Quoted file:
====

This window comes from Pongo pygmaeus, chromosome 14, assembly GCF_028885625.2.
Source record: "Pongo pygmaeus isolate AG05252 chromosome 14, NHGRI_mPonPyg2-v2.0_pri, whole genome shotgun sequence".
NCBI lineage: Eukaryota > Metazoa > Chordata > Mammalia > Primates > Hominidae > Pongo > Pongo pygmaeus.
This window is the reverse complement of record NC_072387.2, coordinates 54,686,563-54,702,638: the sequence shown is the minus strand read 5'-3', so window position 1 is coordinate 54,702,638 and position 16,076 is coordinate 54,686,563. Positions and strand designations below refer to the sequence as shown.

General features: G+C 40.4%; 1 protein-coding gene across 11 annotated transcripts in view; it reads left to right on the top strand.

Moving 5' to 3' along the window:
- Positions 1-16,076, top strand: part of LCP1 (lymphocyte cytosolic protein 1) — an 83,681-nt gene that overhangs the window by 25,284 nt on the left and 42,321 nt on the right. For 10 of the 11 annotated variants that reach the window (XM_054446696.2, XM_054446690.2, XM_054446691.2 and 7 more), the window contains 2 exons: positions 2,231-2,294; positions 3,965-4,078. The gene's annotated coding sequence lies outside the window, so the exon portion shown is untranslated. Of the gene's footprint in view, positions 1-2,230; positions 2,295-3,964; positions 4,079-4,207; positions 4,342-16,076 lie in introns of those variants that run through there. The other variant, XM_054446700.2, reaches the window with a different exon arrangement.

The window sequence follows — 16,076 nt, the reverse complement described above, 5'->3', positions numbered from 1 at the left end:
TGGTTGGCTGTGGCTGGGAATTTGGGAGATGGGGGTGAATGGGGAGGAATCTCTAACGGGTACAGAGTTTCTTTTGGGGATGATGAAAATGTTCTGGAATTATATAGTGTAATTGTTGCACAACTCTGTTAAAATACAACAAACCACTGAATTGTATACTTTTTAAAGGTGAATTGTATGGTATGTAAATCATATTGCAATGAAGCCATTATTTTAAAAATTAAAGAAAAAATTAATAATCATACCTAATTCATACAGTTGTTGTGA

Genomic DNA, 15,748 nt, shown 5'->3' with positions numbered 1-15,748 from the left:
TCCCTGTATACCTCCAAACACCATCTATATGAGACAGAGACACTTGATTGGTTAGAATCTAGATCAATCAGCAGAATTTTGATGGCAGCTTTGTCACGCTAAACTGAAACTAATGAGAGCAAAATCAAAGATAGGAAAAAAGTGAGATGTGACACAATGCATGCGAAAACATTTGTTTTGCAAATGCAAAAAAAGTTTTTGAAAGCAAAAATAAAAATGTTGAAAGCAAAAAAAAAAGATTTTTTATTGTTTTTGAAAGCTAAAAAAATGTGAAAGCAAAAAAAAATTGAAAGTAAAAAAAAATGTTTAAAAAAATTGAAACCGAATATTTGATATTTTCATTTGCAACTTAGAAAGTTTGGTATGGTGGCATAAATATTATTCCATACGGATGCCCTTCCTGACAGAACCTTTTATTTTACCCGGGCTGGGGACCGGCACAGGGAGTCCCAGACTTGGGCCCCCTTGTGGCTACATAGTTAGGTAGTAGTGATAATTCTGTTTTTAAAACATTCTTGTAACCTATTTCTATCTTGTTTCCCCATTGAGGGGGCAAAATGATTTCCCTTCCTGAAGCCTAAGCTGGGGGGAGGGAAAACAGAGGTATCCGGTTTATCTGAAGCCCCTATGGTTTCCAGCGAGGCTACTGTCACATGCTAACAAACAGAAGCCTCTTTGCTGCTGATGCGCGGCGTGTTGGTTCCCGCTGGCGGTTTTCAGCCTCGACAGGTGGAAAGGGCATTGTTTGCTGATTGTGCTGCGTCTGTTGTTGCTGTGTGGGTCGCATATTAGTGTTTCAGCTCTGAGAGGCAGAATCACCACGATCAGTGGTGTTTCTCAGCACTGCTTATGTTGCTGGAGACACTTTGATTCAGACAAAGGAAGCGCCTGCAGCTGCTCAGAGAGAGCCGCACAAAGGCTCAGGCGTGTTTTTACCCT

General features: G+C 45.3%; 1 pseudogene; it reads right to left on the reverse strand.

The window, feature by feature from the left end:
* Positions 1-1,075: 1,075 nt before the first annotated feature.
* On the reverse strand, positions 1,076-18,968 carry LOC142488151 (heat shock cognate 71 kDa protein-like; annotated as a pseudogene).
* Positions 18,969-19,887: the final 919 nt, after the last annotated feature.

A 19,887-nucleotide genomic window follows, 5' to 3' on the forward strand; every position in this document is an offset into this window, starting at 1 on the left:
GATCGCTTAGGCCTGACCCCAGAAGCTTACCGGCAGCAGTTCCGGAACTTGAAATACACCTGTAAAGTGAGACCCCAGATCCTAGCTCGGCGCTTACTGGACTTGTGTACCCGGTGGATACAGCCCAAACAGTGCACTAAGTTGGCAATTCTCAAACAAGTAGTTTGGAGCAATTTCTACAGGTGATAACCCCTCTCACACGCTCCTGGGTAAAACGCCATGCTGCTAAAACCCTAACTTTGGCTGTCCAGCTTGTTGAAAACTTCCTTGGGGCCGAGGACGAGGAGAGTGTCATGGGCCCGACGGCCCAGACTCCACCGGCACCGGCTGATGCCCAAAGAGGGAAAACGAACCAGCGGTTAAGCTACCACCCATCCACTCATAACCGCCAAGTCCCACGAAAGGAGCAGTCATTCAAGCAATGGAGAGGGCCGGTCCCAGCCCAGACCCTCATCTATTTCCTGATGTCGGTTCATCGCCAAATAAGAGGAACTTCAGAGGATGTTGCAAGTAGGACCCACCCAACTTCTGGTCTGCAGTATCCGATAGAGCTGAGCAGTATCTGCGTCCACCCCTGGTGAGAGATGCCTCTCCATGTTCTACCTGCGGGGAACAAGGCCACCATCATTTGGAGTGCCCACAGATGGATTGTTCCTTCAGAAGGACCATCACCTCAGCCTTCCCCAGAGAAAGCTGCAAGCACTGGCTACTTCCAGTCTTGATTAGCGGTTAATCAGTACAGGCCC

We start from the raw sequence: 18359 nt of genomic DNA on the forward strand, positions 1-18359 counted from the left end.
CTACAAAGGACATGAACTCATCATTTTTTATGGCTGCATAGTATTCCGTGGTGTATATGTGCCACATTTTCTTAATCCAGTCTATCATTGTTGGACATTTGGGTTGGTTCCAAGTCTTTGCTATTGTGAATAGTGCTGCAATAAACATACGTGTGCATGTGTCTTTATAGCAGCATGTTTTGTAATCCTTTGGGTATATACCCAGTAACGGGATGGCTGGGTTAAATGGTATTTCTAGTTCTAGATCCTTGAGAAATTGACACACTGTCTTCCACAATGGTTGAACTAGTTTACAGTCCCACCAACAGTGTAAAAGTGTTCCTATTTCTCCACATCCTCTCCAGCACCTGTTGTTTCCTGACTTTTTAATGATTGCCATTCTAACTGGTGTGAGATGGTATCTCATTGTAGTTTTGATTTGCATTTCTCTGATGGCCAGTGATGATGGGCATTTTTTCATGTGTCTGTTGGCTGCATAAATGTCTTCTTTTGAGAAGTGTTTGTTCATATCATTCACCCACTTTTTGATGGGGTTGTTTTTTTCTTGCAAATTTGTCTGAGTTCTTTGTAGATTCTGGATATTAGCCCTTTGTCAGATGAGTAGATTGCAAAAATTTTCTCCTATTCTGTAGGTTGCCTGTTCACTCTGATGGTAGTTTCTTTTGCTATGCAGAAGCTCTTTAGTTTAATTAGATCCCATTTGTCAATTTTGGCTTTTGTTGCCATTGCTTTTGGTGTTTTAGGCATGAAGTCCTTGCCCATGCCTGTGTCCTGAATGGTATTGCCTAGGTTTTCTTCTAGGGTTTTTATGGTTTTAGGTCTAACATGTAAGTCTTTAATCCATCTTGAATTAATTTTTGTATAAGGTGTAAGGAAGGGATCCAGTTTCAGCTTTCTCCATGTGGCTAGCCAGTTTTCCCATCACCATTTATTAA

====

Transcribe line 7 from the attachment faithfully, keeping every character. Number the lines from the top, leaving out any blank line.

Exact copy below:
- Positions 1-16,076, top strand: part of LCP1 (lymphocyte cytosolic protein 1) — an 83,681-nt gene that overhangs the window by 25,284 nt on the left and 42,321 nt on the right. For 10 of the 11 annotated variants that reach the window (XM_054446696.2, XM_054446690.2, XM_054446691.2 and 7 more), the window contains 2 exons: positions 2,231-2,294; positions 3,965-4,078. The gene's annotated coding sequence lies outside the window, so the exon portion shown is untranslated. Of the gene's footprint in view, positions 1-2,230; positions 2,295-3,964; positions 4,079-4,207; positions 4,342-16,076 lie in introns of those variants that run through there. The other variant, XM_054446700.2, reaches the window with a different exon arrangement.